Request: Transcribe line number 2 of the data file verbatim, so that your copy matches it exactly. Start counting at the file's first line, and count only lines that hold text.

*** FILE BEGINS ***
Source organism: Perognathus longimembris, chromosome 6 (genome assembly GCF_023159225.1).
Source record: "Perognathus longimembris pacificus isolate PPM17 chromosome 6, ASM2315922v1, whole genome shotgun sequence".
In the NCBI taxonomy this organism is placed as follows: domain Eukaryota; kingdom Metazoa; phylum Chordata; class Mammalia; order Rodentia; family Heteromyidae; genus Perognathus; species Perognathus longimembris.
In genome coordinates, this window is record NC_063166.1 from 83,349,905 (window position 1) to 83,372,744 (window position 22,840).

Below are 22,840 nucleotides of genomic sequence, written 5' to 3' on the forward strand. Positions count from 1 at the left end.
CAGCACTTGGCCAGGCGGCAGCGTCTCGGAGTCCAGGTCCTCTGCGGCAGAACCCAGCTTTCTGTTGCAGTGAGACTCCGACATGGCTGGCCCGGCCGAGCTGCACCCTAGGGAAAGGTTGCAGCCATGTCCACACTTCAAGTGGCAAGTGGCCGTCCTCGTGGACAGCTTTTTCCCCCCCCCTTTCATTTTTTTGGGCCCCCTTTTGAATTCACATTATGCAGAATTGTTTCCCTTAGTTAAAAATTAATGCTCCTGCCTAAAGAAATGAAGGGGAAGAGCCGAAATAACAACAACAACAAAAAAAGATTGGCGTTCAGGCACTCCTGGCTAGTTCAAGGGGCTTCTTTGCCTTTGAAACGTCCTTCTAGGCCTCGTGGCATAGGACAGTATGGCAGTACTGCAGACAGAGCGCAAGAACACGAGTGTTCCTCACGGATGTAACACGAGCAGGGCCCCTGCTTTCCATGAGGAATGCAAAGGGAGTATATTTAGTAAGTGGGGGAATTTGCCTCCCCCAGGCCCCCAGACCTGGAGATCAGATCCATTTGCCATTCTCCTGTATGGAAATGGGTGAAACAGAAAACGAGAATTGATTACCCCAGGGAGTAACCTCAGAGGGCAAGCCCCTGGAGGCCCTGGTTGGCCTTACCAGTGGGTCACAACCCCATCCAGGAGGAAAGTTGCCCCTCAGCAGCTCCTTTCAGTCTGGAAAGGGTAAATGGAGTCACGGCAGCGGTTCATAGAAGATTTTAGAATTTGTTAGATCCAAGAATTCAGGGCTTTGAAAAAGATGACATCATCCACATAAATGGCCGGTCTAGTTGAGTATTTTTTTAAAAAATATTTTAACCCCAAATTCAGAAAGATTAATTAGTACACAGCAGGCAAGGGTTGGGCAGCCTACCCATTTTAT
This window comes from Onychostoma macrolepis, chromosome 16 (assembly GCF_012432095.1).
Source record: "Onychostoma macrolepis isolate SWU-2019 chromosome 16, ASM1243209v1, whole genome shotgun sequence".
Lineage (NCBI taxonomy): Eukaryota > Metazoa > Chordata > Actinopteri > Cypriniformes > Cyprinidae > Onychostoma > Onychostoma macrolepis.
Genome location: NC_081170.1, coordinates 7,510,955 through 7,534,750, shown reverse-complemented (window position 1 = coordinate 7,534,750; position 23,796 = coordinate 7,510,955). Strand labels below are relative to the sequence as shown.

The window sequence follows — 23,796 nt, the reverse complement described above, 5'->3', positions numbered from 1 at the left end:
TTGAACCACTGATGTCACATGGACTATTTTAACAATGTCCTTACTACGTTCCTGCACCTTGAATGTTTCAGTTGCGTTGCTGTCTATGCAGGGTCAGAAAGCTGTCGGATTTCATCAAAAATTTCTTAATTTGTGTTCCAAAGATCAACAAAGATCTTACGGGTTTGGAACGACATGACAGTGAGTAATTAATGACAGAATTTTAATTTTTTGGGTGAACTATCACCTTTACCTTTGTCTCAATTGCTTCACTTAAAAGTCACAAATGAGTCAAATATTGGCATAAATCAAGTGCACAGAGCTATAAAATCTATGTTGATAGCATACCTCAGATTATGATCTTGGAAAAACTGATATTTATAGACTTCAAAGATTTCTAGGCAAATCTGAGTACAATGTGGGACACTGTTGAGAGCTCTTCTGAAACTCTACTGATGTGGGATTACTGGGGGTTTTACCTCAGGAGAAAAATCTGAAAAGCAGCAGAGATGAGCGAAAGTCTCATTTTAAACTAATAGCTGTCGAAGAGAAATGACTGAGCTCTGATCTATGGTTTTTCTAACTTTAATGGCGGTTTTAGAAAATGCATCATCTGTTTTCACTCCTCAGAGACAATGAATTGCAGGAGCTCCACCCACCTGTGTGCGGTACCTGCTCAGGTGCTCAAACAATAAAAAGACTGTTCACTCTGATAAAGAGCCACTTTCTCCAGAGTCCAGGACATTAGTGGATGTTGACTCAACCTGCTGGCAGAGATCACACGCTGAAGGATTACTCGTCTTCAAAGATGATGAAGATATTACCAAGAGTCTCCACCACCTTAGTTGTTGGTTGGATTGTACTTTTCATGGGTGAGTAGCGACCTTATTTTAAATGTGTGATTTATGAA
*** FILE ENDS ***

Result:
Source record: "Perognathus longimembris pacificus isolate PPM17 chromosome 6, ASM2315922v1, whole genome shotgun sequence".